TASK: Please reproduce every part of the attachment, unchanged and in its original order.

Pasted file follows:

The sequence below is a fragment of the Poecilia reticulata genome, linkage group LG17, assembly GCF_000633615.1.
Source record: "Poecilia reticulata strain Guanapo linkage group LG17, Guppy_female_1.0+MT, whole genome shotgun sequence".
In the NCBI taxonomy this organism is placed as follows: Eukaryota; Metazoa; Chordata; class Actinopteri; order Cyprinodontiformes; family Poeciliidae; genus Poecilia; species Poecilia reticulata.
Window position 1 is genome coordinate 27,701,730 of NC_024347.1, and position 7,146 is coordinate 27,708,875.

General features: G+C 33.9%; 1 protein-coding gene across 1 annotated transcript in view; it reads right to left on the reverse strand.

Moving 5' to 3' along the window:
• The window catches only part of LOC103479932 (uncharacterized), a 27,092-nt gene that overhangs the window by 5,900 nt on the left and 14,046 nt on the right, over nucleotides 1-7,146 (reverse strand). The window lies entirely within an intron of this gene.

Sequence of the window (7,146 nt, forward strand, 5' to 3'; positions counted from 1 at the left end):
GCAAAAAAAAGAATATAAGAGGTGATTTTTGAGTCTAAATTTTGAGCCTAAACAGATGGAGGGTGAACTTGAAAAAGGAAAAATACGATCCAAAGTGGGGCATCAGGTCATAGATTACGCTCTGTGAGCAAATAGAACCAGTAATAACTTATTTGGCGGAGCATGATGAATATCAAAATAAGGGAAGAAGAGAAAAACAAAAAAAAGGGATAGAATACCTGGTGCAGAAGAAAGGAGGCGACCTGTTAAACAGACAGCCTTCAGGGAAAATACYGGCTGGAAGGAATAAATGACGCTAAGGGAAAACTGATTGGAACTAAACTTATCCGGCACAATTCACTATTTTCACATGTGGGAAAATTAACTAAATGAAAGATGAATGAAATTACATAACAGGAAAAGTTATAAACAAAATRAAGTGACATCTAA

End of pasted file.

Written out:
The sequence below is a fragment of the Poecilia reticulata genome, linkage group LG17, assembly GCF_000633615.1.
Source record: "Poecilia reticulata strain Guanapo linkage group LG17, Guppy_female_1.0+MT, whole genome shotgun sequence".
In the NCBI taxonomy this organism is placed as follows: Eukaryota; Metazoa; Chordata; class Actinopteri; order Cyprinodontiformes; family Poeciliidae; genus Poecilia; species Poecilia reticulata.
Window position 1 is genome coordinate 27,701,730 of NC_024347.1, and position 7,146 is coordinate 27,708,875.

General features: G+C 33.9%; 1 protein-coding gene across 1 annotated transcript in view; it reads right to left on the reverse strand.

Moving 5' to 3' along the window:
• The window catches only part of LOC103479932 (uncharacterized), a 27,092-nt gene that overhangs the window by 5,900 nt on the left and 14,046 nt on the right, over nucleotides 1-7,146 (reverse strand). The window lies entirely within an intron of this gene.

Sequence of the window (7,146 nt, forward strand, 5' to 3'; positions counted from 1 at the left end):
GCAAAAAAAAGAATATAAGAGGTGATTTTTGAGTCTAAATTTTGAGCCTAAACAGATGGAGGGTGAACTTGAAAAAGGAAAAATACGATCCAAAGTGGGGCATCAGGTCATAGATTACGCTCTGTGAGCAAATAGAACCAGTAATAACTTATTTGGCGGAGCATGATGAATATCAAAATAAGGGAAGAAGAGAAAAACAAAAAAAAGGGATAGAATACCTGGTGCAGAAGAAAGGAGGCGACCTGTTAAACAGACAGCCTTCAGGGAAAATACYGGCTGGAAGGAATAAATGACGCTAAGGGAAAACTGATTGGAACTAAACTTATCCGGCACAATTCACTATTTTCACATGTGGGAAAATTAACTAAATGAAAGATGAATGAAATTACATAACAGGAAAAGTTATAAACAAAATRAAGTGACATCTAA